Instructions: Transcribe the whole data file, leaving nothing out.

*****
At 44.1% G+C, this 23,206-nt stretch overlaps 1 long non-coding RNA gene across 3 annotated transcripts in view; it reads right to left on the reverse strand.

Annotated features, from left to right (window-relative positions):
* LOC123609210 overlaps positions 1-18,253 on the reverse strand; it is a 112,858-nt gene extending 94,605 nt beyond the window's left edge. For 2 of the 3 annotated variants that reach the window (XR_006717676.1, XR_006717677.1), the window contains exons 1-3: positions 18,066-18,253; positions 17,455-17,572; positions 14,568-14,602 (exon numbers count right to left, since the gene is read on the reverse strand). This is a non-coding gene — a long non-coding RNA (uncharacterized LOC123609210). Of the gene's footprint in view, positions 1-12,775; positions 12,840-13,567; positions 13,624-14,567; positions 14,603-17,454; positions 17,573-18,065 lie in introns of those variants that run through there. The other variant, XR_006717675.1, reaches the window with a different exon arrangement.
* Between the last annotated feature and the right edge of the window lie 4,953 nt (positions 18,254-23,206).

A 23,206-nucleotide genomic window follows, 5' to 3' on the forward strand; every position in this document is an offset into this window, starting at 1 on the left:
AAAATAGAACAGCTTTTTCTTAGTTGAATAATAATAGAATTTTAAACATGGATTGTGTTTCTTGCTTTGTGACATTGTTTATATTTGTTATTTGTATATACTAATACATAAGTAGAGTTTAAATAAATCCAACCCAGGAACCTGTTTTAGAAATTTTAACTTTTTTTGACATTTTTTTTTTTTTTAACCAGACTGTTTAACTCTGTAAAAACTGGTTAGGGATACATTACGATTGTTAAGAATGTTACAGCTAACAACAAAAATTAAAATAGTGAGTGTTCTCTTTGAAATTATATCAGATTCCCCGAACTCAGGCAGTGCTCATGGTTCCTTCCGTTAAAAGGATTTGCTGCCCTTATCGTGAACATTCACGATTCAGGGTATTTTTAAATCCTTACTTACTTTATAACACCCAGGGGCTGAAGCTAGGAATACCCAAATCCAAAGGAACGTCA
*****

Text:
At 44.1% G+C, this 23,206-nt stretch overlaps 1 long non-coding RNA gene across 3 annotated transcripts in view; it reads right to left on the reverse strand.

Annotated features, from left to right (window-relative positions):
* LOC123609210 overlaps positions 1-18,253 on the reverse strand; it is a 112,858-nt gene extending 94,605 nt beyond the window's left edge. For 2 of the 3 annotated variants that reach the window (XR_006717676.1, XR_006717677.1), the window contains exons 1-3: positions 18,066-18,253; positions 17,455-17,572; positions 14,568-14,602 (exon numbers count right to left, since the gene is read on the reverse strand). This is a non-coding gene — a long non-coding RNA (uncharacterized LOC123609210). Of the gene's footprint in view, positions 1-12,775; positions 12,840-13,567; positions 13,624-14,567; positions 14,603-17,454; positions 17,573-18,065 lie in introns of those variants that run through there. The other variant, XR_006717675.1, reaches the window with a different exon arrangement.
* Between the last annotated feature and the right edge of the window lie 4,953 nt (positions 18,254-23,206).

A 23,206-nucleotide genomic window follows, 5' to 3' on the forward strand; every position in this document is an offset into this window, starting at 1 on the left:
AAAATAGAACAGCTTTTTCTTAGTTGAATAATAATAGAATTTTAAACATGGATTGTGTTTCTTGCTTTGTGACATTGTTTATATTTGTTATTTGTATATACTAATACATAAGTAGAGTTTAAATAAATCCAACCCAGGAACCTGTTTTAGAAATTTTAACTTTTTTTGACATTTTTTTTTTTTTTAACCAGACTGTTTAACTCTGTAAAAACTGGTTAGGGATACATTACGATTGTTAAGAATGTTACAGCTAACAACAAAAATTAAAATAGTGAGTGTTCTCTTTGAAATTATATCAGATTCCCCGAACTCAGGCAGTGCTCATGGTTCCTTCCGTTAAAAGGATTTGCTGCCCTTATCGTGAACATTCACGATTCAGGGTATTTTTAAATCCTTACTTACTTTATAACACCCAGGGGCTGAAGCTAGGAATACCCAAATCCAAAGGAACGTCA